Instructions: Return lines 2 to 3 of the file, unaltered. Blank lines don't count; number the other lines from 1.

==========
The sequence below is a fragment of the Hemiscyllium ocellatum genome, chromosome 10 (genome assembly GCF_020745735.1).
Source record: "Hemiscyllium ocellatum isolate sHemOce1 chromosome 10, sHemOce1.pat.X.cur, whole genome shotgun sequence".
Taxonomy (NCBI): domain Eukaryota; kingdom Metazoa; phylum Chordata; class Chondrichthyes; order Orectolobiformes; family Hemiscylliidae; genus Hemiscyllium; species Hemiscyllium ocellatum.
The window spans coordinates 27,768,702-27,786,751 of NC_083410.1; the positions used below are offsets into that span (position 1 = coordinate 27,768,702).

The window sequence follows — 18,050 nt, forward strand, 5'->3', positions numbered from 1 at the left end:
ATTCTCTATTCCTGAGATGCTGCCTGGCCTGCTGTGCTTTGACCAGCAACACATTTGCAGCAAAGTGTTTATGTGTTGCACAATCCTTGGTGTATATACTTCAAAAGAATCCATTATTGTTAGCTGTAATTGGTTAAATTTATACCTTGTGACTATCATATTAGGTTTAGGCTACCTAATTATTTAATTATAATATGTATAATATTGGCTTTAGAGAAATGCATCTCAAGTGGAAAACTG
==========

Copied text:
Source record: "Hemiscyllium ocellatum isolate sHemOce1 chromosome 10, sHemOce1.pat.X.cur, whole genome shotgun sequence".
Taxonomy (NCBI): domain Eukaryota; kingdom Metazoa; phylum Chordata; class Chondrichthyes; order Orectolobiformes; family Hemiscylliidae; genus Hemiscyllium; species Hemiscyllium ocellatum.